As a born and raised New Yorker, I grew up writing stories before I even knew my own. Moving to San Francisco meant creating a foundation from scratch. Three years later, a map remains, and the week-long annual literary festival known as LitQuake has earned a secured pin on it.
While not yet a reader at any of the sponsored events, my avid desire to attend as many as possible helped me determine which reading series would best match my writing in style and content. While many readings were free and open to walk-ins throughout the week, there were some that required a small entry fee. During LitQuake 2013, I attended three events, as well as three back-to-back readings at LitCrawl, including Fourteen Hills’ Time Capsule Tour.
Monday’s event was held at Golden Gate Park’s Conservatory of Flowers as part of a monthly submissions-based reading series in San Francisco called Quiet Lightning. Along with the reading, there is also their magazine, Sparkle & Blink, which on this occasion was offered as a free gift to the first 100 attendees. This meant taking home a bound memento of the event, a welcome by-product of arriving on time.
The event essentially mimicked the ingredients of what I consider to be a good cup of coffee: a dark roast with rich flavors, the tiniest bit of nuttiness, and a finishing bittersweet aftertaste, because the emotions that come from participating in a reading series I often find to be complicated.
Tuesday’s event had a theme, “Sitting in the Catbird Seat,” that six short story authors wrote about and read from. Held at North Beach’s Glass Door Gallery, the seats quickly filled up, and the space hummed with anticipation. There were free cookies, wine for sale by the glass, and a table of books by the event’s authors. The flat fact of this event’s magic was that the tasteful setting was peanuts compared to the writing we fortunate few had the pleasure of hearing. San Francisco State University’s Peter Orner closed the event with a brand new story.
However, the story that left a mark was by the author Jodi Angel. In her story, written in the vein of her recent story collection, You Only Get Letters In Prison, Angel designed a window through which we saw a teenage boy hardened by his absent mother and father’s alcohol addiction. Rife with dry humor, stark imagery and a strong voice, the piece was a song I wished I could draw.
After the last reading, I approached Angel with a newly purchased copy of her book, calling myself a meek New Yorker trying to write. On my way home, I opened the book to her inscription. Then I looked over the story titles, realizing I’d read one of them before in an issue of One Story earlier this year. It was a piece that stood out, and while reading it over, I knew the evening couldn’t have gone any other way.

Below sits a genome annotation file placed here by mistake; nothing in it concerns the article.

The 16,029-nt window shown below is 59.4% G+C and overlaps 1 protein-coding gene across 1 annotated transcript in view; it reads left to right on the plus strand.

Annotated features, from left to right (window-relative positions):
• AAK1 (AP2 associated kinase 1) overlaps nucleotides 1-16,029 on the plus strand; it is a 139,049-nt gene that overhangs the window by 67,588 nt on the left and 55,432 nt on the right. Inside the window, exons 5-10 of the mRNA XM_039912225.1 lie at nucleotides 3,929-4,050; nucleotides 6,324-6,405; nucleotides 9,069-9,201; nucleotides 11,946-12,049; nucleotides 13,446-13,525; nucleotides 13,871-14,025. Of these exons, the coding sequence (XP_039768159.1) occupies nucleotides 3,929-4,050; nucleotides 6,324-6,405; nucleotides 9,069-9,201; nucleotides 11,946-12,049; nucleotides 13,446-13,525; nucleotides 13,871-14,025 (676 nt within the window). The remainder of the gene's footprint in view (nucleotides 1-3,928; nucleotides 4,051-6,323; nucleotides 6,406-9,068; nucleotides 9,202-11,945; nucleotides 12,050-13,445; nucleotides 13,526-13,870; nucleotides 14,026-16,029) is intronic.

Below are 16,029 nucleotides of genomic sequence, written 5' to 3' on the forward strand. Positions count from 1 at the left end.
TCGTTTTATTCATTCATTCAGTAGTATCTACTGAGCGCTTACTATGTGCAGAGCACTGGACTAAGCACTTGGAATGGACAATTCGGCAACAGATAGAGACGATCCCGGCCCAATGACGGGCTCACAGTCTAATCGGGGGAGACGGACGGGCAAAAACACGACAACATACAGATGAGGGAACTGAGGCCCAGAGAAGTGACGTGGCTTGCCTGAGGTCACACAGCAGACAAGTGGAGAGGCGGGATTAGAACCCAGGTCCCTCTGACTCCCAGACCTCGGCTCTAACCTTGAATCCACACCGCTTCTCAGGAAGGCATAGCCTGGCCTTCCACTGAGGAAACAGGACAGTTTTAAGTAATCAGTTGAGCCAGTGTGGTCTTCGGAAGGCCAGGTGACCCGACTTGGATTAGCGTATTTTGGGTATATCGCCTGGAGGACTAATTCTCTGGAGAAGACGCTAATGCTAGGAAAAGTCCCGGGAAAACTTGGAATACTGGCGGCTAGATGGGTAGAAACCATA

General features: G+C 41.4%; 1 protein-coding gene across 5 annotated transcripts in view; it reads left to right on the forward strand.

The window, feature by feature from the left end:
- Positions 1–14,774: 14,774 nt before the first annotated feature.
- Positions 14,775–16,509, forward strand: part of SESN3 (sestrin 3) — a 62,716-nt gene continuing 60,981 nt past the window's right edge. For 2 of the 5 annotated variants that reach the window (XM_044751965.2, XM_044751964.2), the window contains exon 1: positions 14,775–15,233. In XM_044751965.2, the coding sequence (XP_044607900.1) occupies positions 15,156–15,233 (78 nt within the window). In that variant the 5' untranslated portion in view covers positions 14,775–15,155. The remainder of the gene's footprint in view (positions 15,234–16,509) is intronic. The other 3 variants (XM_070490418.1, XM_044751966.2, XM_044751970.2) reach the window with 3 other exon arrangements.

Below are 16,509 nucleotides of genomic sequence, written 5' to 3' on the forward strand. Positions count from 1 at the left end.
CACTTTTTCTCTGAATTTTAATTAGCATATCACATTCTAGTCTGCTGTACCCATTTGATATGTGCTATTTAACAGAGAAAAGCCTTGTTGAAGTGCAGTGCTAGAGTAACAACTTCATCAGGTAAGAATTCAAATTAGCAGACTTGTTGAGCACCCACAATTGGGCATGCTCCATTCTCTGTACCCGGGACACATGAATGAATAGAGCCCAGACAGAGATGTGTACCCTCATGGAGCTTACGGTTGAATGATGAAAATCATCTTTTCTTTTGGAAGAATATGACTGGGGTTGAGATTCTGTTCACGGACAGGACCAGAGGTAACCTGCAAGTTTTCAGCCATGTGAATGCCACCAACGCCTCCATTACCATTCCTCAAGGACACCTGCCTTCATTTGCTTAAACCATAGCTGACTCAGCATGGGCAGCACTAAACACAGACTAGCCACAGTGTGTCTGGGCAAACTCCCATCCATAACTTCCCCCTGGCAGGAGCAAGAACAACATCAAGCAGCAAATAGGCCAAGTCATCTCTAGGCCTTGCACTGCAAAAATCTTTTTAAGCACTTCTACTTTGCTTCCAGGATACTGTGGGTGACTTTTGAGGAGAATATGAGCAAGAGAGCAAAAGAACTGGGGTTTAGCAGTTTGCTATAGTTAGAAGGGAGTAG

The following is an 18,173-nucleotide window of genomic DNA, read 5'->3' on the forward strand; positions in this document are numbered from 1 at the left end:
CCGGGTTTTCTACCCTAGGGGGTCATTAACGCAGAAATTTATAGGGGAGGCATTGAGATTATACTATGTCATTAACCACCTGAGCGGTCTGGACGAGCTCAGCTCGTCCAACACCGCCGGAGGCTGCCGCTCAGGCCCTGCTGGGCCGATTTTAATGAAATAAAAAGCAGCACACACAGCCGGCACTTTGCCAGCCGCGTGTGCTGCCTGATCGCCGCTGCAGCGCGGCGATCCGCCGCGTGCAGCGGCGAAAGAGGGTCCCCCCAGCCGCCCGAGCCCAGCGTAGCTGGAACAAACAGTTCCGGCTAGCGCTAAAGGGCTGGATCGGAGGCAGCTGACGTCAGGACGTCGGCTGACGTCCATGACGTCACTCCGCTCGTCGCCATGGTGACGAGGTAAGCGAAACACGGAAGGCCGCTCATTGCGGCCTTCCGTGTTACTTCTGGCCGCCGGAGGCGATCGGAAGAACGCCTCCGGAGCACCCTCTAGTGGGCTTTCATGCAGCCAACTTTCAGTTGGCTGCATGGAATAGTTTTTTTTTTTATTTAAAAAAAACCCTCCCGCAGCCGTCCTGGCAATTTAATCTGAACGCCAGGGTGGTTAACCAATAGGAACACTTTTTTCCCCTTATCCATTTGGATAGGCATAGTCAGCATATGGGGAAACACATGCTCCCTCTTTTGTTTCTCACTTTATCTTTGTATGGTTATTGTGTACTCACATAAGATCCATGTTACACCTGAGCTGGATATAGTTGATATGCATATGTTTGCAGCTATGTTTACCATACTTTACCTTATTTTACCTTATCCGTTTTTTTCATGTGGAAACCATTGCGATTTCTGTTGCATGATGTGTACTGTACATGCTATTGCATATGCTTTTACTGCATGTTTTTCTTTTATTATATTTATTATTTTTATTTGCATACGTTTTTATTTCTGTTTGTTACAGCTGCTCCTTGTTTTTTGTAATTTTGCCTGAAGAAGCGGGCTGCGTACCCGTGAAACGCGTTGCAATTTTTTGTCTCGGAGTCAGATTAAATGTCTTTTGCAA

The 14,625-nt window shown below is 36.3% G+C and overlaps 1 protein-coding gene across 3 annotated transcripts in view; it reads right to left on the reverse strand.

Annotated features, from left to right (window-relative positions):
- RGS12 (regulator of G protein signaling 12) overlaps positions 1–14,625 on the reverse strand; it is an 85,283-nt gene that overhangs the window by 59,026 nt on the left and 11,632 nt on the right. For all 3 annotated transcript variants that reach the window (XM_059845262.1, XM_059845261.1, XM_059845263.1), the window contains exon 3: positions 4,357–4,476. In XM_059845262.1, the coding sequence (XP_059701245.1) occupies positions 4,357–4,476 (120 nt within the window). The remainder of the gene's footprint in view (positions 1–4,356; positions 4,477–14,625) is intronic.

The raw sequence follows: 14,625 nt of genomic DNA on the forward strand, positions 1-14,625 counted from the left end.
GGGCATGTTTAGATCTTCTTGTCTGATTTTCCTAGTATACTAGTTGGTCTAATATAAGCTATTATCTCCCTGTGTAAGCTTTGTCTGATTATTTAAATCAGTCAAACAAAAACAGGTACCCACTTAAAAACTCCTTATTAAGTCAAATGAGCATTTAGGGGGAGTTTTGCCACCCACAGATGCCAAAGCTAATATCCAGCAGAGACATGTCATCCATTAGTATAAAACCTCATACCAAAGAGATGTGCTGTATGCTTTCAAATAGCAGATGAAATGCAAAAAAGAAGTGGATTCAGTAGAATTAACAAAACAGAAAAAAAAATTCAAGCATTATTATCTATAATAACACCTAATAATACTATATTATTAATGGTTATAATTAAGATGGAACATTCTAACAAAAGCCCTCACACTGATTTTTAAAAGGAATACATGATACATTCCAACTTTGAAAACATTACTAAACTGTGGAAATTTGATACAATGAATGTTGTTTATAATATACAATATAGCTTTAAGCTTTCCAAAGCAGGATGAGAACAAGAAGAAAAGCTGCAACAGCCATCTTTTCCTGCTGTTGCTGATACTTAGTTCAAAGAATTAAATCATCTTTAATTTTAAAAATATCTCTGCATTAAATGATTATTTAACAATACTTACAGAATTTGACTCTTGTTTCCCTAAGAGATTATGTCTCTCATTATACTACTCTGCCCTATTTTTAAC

The third event, on Friday, was the most boisterous, and therefore appropriately held at the Elbo Room in San Francisco’s Mission District. Originating in San Francisco, the Literary Death Match is exactly what it sounds like: writers competing in rounds judged by a group of artists. The host, Adrian Todd Zuniga, coined this match a landmark 50thepisode. Seated on the floor at the foot of the stage, this first timer waited to be wowed by words.
Traditionally, the writers are each given seven minutes to read before getting cut off by the bell. Perhaps in the spirit of camaraderie, the host decided to let slide the fact that every reader refused to acknowledge the bell. Perhaps the readers were all uncomfortable with time limitations. Either way, the judges, Andrew Sean Greer, Beth Lisick, and Brian Boitano, were the lifeline of the event; a strong comic ensemble from start to finish. There’s hope that a television series by the same name will appear in the near future. More information to come if and when it proves true.
Last, but certainly not least, was LitCrawl, entailing three back-to-back readings. Structured in three two-hour increments, the best advice I received was to decide upon which ones to attend.
To begin, San Francisco State University’s Fourteen Hills celebrated its 20th anniversary with a reading by featured contributors at the old fire station in the Mission District. The packed reading included the recent winner of the Bambi Holmes Award for Emerging Writers, Jill Tidman, and the 2013 Michael Rubin Book Award winner, Sarah Heady.
Raffle winner announcements sealed the event to a close, the final moments of which I missed for the sake of speeding intoPhase Two at Dog Earred Books on Valencia.
Here, a group of four authors read in a line from their latest publications and manuscripts according to the categories, Dialogue, Action, Summary, and Thought. Randomly selected audience members determined the order of the readings and which of the categories the writers would read from, making the readings both hilarious and surprisingly poignant.
I ended my customized Crawl experience at The Make-Out Room with The Rumpus, under a ceiling full of tinsel. Writers read essays on past trauma, emails from overbearing fathers, and articles they wrote in Playboy Magazine. It was a classic event by The Rumpus, dependably entertaining as always.
I organized this year’s LitQuake by my need to be enveloped by the writing community outside of the academic umbrella, and even everyday life. The events I chose to attend were a mixture of unpredictable and steadfast, and were ultimately inspiring, much like a vacation that will—for the sake of writing—have to wait indefinitely.